What is even clearer is that reducing competition through more mergers will increase fares and reduce performance and services. [Cooper, 2001] argues that the big 6 monopolistic control over the airline industry and operations through hubs has kept the air fares high. He shows that oil prices dropped by almost 50% since the mid 1980s (to 2001) and the cost of capital also dropped by almost 20% during this period. Despite these drops in the two major components of airlines cost the fare did not drop but increased steadily in terms of consumer price index.
The big 6 airlines and their existing control over the airline industry has only been to the detriment of the consumers. Any future mergers and consolidation need to be vigorously opposed by the consumers and also by watchdog bodies. Antitrust Issues The airline mergers require clearance in three steps [Bailey, 2006]. • the Transportation Department must determine that a merger is financially viable, • the Federal Aviation Administration must approve a certificate of safety, and
• the Justice Department must determine that there are no antitrust issues As mentioned above the airline industry is already concentrated in a few companies and the highly concentrated market raises anti-trust issues if further mergers result in even fewer competitors. Until the US Airways hostile takeover issue fizzled out on February 1, 2007, the consumers were concerned that if this merger was allowed to go through the other mergers will follow as a defensive move and the consensus was that the consumer will be the looser.
It appears that DOJ has recognized that mergers will be not in the interest of the industry. DOJ rejected a US Airways/United merger after an investigation lasting more than a year [Ramos, 2006]. When Delta/US airways hostile merger bid became known a senior lawyer rightly claimed” It appears from a factual standpoint, this is a merger that clearly has a lot of antitrust issues attached to it. “The antitrust risk here is quite high [Ramos, 2006]. “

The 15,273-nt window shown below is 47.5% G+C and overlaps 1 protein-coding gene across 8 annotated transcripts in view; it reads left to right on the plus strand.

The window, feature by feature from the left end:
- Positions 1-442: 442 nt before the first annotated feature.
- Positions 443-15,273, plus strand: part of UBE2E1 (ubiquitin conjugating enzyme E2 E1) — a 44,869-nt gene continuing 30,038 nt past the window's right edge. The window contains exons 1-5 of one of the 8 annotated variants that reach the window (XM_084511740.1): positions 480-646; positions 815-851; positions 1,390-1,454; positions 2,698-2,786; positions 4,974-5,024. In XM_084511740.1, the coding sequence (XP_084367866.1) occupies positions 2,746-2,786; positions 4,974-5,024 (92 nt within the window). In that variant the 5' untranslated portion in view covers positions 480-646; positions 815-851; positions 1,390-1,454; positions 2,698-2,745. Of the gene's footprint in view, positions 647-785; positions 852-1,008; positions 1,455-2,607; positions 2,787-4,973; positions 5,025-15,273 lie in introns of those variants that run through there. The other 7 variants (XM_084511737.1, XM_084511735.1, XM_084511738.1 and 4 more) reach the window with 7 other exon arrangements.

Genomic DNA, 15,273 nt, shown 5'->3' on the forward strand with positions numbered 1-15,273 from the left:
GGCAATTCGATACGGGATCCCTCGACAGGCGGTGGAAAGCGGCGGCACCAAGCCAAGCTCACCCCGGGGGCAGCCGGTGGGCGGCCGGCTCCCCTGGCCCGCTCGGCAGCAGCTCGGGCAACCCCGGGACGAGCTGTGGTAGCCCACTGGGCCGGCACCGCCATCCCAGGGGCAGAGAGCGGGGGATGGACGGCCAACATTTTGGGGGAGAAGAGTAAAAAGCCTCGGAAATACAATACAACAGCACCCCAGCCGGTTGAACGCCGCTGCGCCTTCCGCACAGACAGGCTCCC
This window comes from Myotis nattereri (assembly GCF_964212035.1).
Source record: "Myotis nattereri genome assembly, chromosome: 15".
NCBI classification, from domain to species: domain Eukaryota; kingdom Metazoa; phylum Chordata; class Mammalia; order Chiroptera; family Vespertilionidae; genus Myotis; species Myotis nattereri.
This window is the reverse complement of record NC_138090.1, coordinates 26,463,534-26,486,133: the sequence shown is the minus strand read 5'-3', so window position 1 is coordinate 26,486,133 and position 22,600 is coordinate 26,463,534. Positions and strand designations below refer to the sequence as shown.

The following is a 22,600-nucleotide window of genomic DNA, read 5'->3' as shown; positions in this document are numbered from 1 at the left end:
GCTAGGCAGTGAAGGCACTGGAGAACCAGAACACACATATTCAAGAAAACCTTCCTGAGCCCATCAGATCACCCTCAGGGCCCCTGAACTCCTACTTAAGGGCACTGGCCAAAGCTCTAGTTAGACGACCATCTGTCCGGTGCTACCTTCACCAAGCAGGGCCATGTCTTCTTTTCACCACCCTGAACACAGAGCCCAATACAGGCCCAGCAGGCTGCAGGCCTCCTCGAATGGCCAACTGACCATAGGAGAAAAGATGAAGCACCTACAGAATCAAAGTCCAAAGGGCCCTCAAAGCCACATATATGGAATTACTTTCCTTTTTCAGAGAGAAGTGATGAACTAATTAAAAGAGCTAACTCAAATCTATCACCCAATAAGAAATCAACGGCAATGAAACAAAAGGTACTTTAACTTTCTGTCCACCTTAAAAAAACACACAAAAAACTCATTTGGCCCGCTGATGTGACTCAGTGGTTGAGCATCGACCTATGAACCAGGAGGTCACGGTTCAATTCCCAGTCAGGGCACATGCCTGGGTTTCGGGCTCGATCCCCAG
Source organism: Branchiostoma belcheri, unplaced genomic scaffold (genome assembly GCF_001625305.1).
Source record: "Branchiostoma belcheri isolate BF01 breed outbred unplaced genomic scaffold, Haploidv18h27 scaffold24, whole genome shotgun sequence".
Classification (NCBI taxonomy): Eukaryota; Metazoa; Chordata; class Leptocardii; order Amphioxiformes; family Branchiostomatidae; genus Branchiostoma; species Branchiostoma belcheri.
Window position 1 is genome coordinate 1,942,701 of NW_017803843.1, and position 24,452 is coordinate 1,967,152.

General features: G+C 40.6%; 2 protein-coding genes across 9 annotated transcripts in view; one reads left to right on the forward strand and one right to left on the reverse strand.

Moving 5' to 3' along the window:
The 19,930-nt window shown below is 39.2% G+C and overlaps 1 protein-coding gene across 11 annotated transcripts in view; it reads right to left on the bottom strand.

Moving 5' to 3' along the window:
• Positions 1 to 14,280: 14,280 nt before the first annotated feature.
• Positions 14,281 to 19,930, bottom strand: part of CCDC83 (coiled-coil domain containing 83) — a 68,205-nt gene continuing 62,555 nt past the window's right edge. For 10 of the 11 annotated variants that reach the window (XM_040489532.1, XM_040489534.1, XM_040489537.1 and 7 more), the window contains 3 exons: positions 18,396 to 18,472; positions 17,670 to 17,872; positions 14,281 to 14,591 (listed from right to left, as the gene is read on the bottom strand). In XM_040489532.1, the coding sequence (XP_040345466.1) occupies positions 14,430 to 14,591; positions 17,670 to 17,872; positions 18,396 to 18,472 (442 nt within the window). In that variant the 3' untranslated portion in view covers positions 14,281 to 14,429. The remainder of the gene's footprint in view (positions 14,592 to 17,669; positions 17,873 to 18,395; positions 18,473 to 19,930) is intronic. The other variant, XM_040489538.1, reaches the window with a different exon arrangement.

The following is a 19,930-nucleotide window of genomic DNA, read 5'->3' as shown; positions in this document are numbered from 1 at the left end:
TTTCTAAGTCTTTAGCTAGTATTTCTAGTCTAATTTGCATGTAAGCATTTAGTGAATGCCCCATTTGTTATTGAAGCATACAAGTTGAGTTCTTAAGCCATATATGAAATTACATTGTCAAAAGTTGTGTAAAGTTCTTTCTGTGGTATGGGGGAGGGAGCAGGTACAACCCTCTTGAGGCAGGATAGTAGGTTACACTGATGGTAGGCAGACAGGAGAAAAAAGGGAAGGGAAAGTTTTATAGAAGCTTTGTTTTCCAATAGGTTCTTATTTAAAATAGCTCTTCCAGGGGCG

The consumer union in its testimony to the Senate Committee [Consumer, 2007] opposed US Airways/ Delta Airlines merger insisting that “Mergers like USAIR-Delta that are being proposed will result in rising prices and reduced service because they eliminate competition on thousands of routes where there are already too few competitors to prevent price gouging and abuse of market power,” In his testimony the Director of Consumer Federation pointed out that: • Approval of merger between the Delta/US Airways could lead to a wave of future mergers. • Merger will eliminate competition on many routes and will reduce service and increase fares
• Lack of competition triggers abuse • The airline industry is already moderately concentrated and any further merges will create a monopoly situation • Mergers resulting in lack of head to head competition reduce consumer choices and increase prices • Concentration of airline industry among the new giants will prevent entry of new entrants as the big airline will drive the competition out. • Market power concentrated into a few hands is not in the interest of the industry and the consumers [Bailey, 2006] point out some of the effects of mergers of the past years.